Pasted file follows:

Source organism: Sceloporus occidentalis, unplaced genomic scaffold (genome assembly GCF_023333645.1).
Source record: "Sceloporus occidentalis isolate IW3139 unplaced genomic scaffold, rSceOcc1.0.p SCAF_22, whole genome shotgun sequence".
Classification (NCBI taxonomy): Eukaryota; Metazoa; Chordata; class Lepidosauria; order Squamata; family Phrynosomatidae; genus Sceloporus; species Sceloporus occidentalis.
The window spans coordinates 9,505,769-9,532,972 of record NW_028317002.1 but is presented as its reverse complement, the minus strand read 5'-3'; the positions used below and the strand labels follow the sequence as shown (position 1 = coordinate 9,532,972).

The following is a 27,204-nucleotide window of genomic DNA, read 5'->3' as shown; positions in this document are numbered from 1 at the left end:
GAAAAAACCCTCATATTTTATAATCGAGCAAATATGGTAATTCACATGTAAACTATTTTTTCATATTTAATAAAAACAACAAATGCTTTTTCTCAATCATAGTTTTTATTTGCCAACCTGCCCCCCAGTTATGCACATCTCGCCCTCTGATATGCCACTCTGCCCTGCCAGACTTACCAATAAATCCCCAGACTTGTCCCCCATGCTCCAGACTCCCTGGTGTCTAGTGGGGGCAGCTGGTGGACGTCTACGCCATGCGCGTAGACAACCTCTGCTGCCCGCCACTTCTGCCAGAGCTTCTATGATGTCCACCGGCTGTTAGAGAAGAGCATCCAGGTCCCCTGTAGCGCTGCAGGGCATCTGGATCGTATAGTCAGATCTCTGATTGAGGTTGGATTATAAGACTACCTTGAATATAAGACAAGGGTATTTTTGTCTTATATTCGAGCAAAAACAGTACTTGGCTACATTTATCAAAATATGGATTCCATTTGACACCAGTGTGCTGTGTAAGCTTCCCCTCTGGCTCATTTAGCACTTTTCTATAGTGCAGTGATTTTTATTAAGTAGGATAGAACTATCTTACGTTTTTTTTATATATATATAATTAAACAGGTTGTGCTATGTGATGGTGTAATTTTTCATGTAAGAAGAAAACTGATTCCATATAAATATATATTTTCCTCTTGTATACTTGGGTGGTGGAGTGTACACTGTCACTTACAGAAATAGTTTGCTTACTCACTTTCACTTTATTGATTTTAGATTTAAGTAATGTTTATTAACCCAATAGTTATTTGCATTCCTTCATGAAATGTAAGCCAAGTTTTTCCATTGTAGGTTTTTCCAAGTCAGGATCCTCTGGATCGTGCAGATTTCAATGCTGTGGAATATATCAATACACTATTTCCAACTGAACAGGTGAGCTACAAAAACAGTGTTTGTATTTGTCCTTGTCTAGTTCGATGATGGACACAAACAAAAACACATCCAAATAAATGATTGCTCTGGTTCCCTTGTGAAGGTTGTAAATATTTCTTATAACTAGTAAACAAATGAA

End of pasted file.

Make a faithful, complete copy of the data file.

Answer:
Source organism: Sceloporus occidentalis, unplaced genomic scaffold (genome assembly GCF_023333645.1).
Source record: "Sceloporus occidentalis isolate IW3139 unplaced genomic scaffold, rSceOcc1.0.p SCAF_22, whole genome shotgun sequence".
Classification (NCBI taxonomy): Eukaryota; Metazoa; Chordata; class Lepidosauria; order Squamata; family Phrynosomatidae; genus Sceloporus; species Sceloporus occidentalis.
The window spans coordinates 9,505,769-9,532,972 of record NW_028317002.1 but is presented as its reverse complement, the minus strand read 5'-3'; the positions used below and the strand labels follow the sequence as shown (position 1 = coordinate 9,532,972).

The following is a 27,204-nucleotide window of genomic DNA, read 5'->3' as shown; positions in this document are numbered from 1 at the left end:
GAAAAAACCCTCATATTTTATAATCGAGCAAATATGGTAATTCACATGTAAACTATTTTTTCATATTTAATAAAAACAACAAATGCTTTTTCTCAATCATAGTTTTTATTTGCCAACCTGCCCCCCAGTTATGCACATCTCGCCCTCTGATATGCCACTCTGCCCTGCCAGACTTACCAATAAATCCCCAGACTTGTCCCCCATGCTCCAGACTCCCTGGTGTCTAGTGGGGGCAGCTGGTGGACGTCTACGCCATGCGCGTAGACAACCTCTGCTGCCCGCCACTTCTGCCAGAGCTTCTATGATGTCCACCGGCTGTTAGAGAAGAGCATCCAGGTCCCCTGTAGCGCTGCAGGGCATCTGGATCGTATAGTCAGATCTCTGATTGAGGTTGGATTATAAGACTACCTTGAATATAAGACAAGGGTATTTTTGTCTTATATTCGAGCAAAAACAGTACTTGGCTACATTTATCAAAATATGGATTCCATTTGACACCAGTGTGCTGTGTAAGCTTCCCCTCTGGCTCATTTAGCACTTTTCTATAGTGCAGTGATTTTTATTAAGTAGGATAGAACTATCTTACGTTTTTTTTATATATATATAATTAAACAGGTTGTGCTATGTGATGGTGTAATTTTTCATGTAAGAAGAAAACTGATTCCATATAAATATATATTTTCCTCTTGTATACTTGGGTGGTGGAGTGTACACTGTCACTTACAGAAATAGTTTGCTTACTCACTTTCACTTTATTGATTTTAGATTTAAGTAATGTTTATTAACCCAATAGTTATTTGCATTCCTTCATGAAATGTAAGCCAAGTTTTTCCATTGTAGGTTTTTCCAAGTCAGGATCCTCTGGATCGTGCAGATTTCAATGCTGTGGAATATATCAATACACTATTTCCAACTGAACAGGTGAGCTACAAAAACAGTGTTTGTATTTGTCCTTGTCTAGTTCGATGATGGACACAAACAAAAACACATCCAAATAAATGATTGCTCTGGTTCCCTTGTGAAGGTTGTAAATATTTCTTATAACTAGTAAACAAATGAA